should be accorded Chevron deference), and Umana-Ramos, 724 F.3d at 670 (noting that this court uses arbitrary
and capricious review for BIA interpretations), with Flores, 718 F.3d at 551 (applying Skidmore deference to BIA’s
interpretation of a non-immigration statute), and Japarkulova v. Holder, 615 F.3d 696, 700-01 (6th Cir. 2010)
(suggesting that non-precedential, single-member BIA decisions are not entitled to Chevron deference).
Harmon v. Holder
proceedings is reviewed for abuse of discretion, Liu v. Holder, 560 F.3d 485, 489 (6th Cir.
2009), but an error of law is always abuse of discretion. See, e.g., Serrano v. Cintas Corp., 699
F.3d 884, 902 (6th Cir. 2012).
We first briefly address the Government’s contention that Harmon’s appeal has become
moot because she went to Canada and applied for permanent Canadian status while this appeal
was pending. Appeals from removal orders are reviewed based only on the facts found in the
administrative record, 8 U.S.C. § 1252(b)(4)(A), which contains nothing about Harmon’s status
in Canada other than the Government’s statement. Nevertheless, Harmon admits that she went to
Canada “in compliance with an order of removal.”
Mootness doctrine arises from the Article III requirement that courts may only consider a
live controversy. The Government, as the party seeking mootness, bears a heavy burden to
demonstrate that it applies here. L.A. Cnty. v. Davis, 440 U.S. 625, 631 (1979). “[A] case is
moot when the issues presented are no longer ‘live’ or the parties lack a legally cognizable
interest in the outcome.” Id. (internal quotation marks omitted). Harmon has a cognizable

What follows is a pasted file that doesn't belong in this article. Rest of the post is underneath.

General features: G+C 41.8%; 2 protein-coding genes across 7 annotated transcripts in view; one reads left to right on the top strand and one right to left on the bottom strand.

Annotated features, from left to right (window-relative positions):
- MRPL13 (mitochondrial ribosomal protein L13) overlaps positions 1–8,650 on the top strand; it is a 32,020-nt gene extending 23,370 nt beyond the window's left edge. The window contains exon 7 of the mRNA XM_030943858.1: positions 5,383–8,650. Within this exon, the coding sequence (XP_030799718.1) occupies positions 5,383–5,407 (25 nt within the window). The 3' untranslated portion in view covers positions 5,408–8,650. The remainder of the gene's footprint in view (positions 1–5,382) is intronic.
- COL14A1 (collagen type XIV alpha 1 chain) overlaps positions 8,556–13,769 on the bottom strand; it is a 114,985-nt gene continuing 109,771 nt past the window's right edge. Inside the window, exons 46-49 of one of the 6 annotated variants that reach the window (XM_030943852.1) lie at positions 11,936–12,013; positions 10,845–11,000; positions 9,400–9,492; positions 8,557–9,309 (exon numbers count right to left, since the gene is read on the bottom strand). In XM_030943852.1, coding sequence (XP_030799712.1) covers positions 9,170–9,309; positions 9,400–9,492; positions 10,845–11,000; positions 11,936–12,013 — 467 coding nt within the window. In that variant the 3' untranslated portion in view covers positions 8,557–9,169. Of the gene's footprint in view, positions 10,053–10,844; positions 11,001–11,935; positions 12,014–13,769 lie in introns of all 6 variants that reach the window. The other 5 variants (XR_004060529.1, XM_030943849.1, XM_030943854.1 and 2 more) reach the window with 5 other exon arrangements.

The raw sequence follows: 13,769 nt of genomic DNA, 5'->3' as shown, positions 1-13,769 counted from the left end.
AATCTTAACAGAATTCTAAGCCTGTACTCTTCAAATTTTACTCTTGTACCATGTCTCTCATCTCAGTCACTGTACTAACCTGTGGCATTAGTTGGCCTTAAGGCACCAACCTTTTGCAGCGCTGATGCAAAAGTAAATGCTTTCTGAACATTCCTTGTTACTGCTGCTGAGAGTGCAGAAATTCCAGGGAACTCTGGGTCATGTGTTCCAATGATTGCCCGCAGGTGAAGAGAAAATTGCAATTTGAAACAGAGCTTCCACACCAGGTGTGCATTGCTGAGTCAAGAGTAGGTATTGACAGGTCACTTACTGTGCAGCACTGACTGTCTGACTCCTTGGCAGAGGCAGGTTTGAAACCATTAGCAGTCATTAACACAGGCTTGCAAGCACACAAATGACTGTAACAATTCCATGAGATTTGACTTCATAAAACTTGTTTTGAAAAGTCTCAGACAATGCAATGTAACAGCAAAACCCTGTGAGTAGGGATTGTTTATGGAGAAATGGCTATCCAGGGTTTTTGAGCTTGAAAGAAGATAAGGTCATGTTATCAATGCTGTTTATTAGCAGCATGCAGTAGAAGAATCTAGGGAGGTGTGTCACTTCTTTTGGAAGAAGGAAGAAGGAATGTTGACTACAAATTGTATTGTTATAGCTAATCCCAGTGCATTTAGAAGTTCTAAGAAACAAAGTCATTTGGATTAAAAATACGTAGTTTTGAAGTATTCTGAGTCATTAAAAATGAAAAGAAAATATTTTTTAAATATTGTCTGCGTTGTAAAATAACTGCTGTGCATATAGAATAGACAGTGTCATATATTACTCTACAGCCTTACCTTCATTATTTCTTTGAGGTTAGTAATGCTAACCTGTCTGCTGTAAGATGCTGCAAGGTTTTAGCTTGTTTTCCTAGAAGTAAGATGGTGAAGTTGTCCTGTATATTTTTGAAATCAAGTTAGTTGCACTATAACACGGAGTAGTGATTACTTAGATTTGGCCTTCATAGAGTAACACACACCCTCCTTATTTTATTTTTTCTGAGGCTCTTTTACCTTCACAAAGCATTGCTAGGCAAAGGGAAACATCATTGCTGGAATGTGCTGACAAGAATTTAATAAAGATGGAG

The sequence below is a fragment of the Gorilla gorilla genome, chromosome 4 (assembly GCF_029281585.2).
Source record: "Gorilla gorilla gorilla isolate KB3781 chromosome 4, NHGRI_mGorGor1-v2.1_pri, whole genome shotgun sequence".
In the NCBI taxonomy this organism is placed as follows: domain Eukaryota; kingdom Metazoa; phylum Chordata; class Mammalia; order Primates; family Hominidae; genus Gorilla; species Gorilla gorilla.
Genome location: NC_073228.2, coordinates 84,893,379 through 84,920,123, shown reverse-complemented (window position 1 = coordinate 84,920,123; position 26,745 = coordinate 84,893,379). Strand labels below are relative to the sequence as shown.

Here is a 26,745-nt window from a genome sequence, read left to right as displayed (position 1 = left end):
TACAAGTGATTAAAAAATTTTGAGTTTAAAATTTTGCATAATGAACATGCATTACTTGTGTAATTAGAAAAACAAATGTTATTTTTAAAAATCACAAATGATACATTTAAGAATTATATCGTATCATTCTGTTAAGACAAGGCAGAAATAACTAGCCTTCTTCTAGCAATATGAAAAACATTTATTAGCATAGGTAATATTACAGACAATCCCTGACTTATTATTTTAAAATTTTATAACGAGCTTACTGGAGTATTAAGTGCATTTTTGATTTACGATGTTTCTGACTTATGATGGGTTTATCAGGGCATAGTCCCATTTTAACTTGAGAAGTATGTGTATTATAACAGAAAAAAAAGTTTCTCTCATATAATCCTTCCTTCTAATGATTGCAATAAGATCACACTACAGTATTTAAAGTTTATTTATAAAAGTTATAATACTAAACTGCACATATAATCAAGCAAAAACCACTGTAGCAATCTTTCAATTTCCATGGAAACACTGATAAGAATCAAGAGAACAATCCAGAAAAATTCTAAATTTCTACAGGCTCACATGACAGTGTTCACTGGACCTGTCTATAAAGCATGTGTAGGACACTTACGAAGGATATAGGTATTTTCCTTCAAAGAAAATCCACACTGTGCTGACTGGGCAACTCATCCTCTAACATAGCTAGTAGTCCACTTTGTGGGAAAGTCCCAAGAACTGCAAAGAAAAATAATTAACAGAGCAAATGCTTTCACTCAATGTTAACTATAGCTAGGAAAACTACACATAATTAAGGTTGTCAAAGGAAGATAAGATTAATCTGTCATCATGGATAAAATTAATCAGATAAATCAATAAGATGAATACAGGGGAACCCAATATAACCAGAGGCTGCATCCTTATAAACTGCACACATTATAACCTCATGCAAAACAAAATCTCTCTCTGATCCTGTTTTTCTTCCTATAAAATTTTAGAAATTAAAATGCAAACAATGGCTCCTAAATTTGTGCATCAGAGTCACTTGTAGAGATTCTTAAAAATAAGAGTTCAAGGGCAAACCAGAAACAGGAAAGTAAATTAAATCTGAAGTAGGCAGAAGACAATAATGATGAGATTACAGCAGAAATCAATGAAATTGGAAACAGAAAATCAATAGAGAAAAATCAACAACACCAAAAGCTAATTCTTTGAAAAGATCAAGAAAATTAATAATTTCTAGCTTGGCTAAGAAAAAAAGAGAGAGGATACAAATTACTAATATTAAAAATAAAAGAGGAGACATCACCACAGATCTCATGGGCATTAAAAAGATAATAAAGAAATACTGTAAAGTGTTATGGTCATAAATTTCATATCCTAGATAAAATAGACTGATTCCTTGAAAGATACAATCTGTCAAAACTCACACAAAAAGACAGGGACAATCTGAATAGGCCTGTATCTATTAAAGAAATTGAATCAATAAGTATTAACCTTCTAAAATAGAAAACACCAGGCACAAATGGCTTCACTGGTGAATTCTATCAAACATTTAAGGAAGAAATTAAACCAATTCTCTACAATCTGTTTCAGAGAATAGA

interest that defeats mootness, if she “suffered, or [is] threatened with, an actual injury traceable
to” the Government and if the injury “is likely to be redressed by a favorable judicial decision.”
Lewis v. Cont’l Bank Corp., 494 U.S. 472, 477 (1990).
Harmon’s appeal is not moot. She has suffered an injury—the removal order—that could
be redressed by an outcome vacating the removal order or giving her protected status with entry
privileges. To the extent that Harmon removed herself pursuant to the removal order, the
“removal of an alien does not moot a pending appeal” because the alien continues to suffer an
ongoing injury in the form of the five-year restriction on re-entry. Garcia-Flores v. Gonzales,
477 F.3d 439, 441 n.1 (6th Cir. 2007); see also 8 U.S.C. § 1182(a)(9)(A)(i). The Government
cites cases dealing with aliens who failed to appear at removal proceedings, suggesting that
Harmon, like those petitioners, has mooted her claim by ensuring that an adverse judgment
cannot be enforced against her. Gonzales-Flores, 477 F.3d at 440-42. This suggestion is
misplaced. Harmon is not a “fugitive” like the alien in Garcia-Flores who chose to stay in the
United States while avoiding authorities; she left the country, as ordered, but continues to pursue
Harmon v. Holder
her rights through the authorities. The Government has cited no case suggesting that removal
may only occur on the Government’s dime.
The Government’s suggestion that remand would be futile does not present a mootness
issue. The Government’s arguments related to the futility claim, moreover, are not based in law.
Harmon has not received an offer of permanent status subjecting her to the firm resettlement bar.
See 8 U.S.C. § 1158(b)(2)(A)(vi); 8 C.F.R. § 208.15; see also Hanna v. Holder, 740 F.3d 379,
393-94 (6th Cir. 2014). The rule of abandonment has not been extended to removal pursuant to a
removal order. See 8 C.F.R. § 1208.8(a); Garcia-Flores, 477 F.3d at 441 n.1. And the cases
from other circuits discouraging “country-shopping” have not been applied to an immigrant who
seeks an alternative place of refuge after a removal order. See Sall v. Gonzales, 437 F.3d 229,
231, 233 (2d Cir. 2006) (noting, in the context of an asylum claim by a person firmly resettled in
a third country prior to entering the United States, that asylum is for those with nowhere else to
turn); Maharaj v. Gonzales, 450 F.3d 961, 989 (9th Cir. 2006) (O’Scannlain, J., concurring in
part and dissenting in part) (condemning “country-shopping” by a petitioner who had a pending